Rain Gardens and the New Stormwater Manual

by Anne Cline

Under the recently updated Stormwater Management Manual for Western Washington, many projects creating or replacing between 2,000 and 5,000 square feet (sq. ft.) of hard surfaces such as a driveway or new building addition, or disturbing soils within an area ranging from 7,000 sq. ft. to 33,000 sq. ft. may use a rain garden to manage stormwater. A rain garden is a Low Impact Development (LID) tool used for managing stormwater by passing runoff through a designed landscape area, thus reducing runoff by evapo-transpiration and infiltration to the local subsurface environment.

The updated stormwater manual identifies nine minimum management requirements for development and redevelopment projects. Not all of the requirements necessarily apply to a project. The size and configuration of the project determines which need to be met. The requirements are: 1) preparation of a stormwater site plan, 2) construction stormwater pollution prevention, 3) source control of pollution, 4) preservation of natural drainage systems and outfalls, 5) on-site stormwater management, 6) runoff treatment, 7) flow control, 8) wetlands protection, and 9) operations and maintenance.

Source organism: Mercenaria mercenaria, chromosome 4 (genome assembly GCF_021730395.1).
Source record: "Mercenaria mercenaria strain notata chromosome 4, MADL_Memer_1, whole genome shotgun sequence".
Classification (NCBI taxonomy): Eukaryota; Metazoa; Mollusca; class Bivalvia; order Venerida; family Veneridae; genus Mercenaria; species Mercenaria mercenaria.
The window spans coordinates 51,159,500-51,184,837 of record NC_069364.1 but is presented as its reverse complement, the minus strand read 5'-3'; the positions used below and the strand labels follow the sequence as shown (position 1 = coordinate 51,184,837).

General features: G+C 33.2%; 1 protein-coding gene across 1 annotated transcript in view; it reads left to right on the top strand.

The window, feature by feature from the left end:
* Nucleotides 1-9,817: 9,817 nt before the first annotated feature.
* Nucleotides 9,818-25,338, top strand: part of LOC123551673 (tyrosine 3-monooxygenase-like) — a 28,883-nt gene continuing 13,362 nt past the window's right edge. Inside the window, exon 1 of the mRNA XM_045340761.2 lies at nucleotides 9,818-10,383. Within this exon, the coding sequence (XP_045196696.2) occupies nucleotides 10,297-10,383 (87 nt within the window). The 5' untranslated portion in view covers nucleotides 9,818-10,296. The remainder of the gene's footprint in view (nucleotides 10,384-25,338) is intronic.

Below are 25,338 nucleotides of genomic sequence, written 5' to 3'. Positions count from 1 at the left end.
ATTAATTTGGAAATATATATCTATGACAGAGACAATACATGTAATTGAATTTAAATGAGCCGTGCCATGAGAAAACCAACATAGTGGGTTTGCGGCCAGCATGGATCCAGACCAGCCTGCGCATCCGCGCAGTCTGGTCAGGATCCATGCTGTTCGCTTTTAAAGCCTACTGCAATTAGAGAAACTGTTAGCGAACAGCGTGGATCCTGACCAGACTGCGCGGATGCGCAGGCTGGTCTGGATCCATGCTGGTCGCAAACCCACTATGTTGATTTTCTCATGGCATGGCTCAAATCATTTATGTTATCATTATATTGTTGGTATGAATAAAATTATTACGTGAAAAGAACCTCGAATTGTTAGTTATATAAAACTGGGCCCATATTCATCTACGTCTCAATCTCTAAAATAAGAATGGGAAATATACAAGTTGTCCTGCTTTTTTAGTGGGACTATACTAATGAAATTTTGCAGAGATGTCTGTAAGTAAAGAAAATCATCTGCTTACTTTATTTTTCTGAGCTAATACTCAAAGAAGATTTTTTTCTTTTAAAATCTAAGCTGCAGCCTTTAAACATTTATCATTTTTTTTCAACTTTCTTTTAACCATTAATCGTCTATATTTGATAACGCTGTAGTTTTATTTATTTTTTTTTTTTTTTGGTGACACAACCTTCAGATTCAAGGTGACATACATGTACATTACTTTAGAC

If only minimum requirements 1 through 5 apply, a rain garden is a LID tool that may be used to satisfy minimum requirement #5. Rain gardens collect stormwater from impervious surfaces such as driveways, roofs, or turf and filter many pollutants through interaction with soil, water, and plants to prevent damage to water quality and erosion in local creeks. If constructed as part of a Stormwater Management Plan, the rain garden is listed on the title of the property, and must be maintained as a rain garden.

Raedeke Associates, Inc. staff have been trained in rain garden design, construction oversight, and maintenance. Our soil scientists have the knowledge and experience to determine the suitability of using rain gardens for a specific project, and we have extensive knowledge and experience in plants suitable for the different hydric regimes encountered in a rain garden.

← Prev News ItemBioretention Performance Research Being Performed in Western Washington

Next News Item →Latest Recovery Attempt for The Northern Spotted Owl